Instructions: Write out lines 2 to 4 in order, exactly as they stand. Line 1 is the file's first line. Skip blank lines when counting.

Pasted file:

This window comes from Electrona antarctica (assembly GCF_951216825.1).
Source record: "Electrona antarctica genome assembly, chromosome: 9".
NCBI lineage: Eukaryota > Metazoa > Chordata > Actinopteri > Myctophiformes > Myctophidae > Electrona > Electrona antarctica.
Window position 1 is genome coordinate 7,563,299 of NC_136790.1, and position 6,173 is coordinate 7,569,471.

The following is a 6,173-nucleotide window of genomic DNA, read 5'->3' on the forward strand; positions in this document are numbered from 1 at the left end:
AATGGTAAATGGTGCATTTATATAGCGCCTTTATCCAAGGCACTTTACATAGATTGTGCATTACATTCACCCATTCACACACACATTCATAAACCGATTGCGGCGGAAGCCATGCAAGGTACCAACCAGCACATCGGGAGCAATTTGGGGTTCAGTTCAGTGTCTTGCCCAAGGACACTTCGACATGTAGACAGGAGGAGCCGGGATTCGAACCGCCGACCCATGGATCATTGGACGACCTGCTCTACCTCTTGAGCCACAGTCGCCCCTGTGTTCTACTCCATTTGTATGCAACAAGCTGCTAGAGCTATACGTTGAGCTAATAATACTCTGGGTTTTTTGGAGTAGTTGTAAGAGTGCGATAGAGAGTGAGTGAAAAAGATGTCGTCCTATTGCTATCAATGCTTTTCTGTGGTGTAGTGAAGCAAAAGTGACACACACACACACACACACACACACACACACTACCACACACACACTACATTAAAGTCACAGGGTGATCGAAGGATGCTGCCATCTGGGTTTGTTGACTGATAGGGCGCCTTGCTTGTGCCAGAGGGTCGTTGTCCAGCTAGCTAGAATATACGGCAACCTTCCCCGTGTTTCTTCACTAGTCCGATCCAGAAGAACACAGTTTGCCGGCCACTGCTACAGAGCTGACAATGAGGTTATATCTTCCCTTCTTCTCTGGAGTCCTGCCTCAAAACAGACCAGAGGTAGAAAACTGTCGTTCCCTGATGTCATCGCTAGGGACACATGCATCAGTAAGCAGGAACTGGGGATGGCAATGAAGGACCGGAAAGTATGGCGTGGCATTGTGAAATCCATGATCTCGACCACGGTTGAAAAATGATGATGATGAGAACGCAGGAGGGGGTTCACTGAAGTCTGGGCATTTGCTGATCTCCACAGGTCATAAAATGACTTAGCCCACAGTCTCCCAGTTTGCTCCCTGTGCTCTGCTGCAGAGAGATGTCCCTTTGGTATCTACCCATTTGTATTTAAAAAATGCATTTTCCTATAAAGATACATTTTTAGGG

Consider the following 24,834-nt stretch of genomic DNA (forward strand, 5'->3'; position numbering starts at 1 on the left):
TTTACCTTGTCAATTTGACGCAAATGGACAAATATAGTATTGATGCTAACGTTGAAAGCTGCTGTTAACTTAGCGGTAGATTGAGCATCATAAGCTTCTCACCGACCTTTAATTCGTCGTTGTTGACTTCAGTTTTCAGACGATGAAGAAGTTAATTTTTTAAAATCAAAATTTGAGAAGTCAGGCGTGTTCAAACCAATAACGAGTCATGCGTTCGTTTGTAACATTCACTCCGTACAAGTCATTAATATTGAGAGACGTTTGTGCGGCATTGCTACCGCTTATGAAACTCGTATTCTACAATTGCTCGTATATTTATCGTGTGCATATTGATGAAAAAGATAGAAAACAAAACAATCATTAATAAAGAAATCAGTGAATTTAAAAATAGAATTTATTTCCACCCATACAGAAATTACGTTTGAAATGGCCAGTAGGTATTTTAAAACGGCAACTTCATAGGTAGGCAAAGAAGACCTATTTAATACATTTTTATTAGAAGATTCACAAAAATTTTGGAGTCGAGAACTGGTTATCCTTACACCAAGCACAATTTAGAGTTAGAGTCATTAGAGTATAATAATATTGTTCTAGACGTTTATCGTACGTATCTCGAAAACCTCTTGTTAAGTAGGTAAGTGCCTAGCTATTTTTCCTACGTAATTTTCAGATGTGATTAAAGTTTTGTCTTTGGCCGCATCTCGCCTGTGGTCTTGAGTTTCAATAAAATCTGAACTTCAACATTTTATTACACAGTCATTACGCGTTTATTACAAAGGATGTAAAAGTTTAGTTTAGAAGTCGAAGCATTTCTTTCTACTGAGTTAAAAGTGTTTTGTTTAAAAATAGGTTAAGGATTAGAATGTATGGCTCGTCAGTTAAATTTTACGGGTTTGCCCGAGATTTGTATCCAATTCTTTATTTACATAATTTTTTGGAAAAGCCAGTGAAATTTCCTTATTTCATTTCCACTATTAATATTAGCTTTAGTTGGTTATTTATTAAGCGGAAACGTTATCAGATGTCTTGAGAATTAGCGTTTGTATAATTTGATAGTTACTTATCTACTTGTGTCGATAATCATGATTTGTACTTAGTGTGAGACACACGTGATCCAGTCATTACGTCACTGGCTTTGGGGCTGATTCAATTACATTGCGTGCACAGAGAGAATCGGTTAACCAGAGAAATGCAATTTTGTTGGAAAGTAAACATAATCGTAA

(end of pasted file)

Source record: "Electrona antarctica genome assembly, chromosome: 9".
NCBI lineage: Eukaryota > Metazoa > Chordata > Actinopteri > Myctophiformes > Myctophidae > Electrona > Electrona antarctica.
Window position 1 is genome coordinate 7,563,299 of NC_136790.1, and position 6,173 is coordinate 7,569,471.